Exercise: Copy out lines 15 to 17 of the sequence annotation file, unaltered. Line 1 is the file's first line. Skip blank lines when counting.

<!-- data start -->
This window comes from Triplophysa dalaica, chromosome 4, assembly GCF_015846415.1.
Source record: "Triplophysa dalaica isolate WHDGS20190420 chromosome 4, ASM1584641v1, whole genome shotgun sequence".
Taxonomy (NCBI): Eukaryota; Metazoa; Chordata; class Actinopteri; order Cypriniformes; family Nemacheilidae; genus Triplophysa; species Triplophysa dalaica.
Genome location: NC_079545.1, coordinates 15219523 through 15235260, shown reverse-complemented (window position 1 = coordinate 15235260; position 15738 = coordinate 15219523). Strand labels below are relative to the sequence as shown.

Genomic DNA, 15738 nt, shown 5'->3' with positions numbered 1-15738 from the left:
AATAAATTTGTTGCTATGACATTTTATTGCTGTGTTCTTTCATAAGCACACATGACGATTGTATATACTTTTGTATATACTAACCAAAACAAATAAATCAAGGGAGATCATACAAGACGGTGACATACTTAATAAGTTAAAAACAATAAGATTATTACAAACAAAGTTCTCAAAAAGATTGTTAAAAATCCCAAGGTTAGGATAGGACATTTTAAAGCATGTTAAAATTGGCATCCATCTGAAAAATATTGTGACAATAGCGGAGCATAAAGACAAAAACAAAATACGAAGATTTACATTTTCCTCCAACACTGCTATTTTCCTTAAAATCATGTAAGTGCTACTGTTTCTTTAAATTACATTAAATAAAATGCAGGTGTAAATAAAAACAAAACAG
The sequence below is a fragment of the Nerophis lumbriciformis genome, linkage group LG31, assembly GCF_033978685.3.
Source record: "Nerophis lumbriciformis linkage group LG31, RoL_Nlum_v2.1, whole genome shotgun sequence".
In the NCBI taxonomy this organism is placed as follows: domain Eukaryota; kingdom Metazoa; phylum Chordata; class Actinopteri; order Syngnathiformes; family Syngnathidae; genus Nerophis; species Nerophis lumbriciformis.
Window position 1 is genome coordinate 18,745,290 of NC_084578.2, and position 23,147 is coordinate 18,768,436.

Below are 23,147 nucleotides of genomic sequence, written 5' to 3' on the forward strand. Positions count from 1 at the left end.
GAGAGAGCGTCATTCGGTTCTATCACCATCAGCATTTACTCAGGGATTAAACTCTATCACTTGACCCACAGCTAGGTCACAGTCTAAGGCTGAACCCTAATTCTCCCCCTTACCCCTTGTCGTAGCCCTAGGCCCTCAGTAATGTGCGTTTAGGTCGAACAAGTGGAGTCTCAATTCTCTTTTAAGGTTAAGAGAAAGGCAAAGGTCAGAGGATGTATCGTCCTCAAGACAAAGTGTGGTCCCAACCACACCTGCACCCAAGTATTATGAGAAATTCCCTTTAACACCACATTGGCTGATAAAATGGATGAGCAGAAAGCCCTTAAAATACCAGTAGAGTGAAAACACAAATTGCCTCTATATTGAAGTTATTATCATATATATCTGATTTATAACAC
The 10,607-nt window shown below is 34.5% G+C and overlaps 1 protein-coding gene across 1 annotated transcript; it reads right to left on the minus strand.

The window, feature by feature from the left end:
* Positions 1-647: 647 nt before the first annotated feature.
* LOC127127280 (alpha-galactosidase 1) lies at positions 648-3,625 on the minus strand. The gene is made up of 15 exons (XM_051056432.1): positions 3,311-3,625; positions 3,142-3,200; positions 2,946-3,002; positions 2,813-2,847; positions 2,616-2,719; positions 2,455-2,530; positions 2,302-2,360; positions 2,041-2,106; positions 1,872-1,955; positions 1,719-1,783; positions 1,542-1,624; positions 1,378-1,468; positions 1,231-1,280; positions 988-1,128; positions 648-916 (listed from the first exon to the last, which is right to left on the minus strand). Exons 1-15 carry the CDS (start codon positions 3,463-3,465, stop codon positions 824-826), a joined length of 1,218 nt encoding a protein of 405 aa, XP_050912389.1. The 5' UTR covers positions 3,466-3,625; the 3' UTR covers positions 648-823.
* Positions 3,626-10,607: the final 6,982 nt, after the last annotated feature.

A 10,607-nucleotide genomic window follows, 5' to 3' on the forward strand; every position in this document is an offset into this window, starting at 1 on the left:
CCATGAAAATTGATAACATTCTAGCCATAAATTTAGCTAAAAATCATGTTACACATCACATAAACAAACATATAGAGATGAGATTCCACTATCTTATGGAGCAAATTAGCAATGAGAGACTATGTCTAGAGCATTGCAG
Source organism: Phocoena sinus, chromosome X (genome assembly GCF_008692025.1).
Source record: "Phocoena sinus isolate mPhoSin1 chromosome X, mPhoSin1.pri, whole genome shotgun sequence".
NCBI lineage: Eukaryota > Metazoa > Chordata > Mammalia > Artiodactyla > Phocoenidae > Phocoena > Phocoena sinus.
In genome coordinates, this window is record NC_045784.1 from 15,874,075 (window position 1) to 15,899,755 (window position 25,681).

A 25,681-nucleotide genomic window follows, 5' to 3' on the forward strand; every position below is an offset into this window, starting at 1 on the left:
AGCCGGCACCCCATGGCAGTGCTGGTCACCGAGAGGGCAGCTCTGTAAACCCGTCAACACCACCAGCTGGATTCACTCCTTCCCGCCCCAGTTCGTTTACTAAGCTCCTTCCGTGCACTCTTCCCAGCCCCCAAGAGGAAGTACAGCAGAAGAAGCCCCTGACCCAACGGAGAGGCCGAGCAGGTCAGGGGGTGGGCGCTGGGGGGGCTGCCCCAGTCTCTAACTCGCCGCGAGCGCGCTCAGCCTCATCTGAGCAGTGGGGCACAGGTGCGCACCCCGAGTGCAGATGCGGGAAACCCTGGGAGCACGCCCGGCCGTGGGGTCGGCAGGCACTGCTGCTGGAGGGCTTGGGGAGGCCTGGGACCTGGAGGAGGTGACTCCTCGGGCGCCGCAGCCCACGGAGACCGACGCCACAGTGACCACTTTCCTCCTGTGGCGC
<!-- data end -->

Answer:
* Positions 1-647: 647 nt before the first annotated feature.
* LOC127127280 (alpha-galactosidase 1) lies at positions 648-3,625 on the minus strand. The gene is made up of 15 exons (XM_051056432.1): positions 3,311-3,625; positions 3,142-3,200; positions 2,946-3,002; positions 2,813-2,847; positions 2,616-2,719; positions 2,455-2,530; positions 2,302-2,360; positions 2,041-2,106; positions 1,872-1,955; positions 1,719-1,783; positions 1,542-1,624; positions 1,378-1,468; positions 1,231-1,280; positions 988-1,128; positions 648-916 (listed from the first exon to the last, which is right to left on the minus strand). Exons 1-15 carry the CDS (start codon positions 3,463-3,465, stop codon positions 824-826), a joined length of 1,218 nt encoding a protein of 405 aa, XP_050912389.1. The 5' UTR covers positions 3,466-3,625; the 3' UTR covers positions 648-823.
* Positions 3,626-10,607: the final 6,982 nt, after the last annotated feature.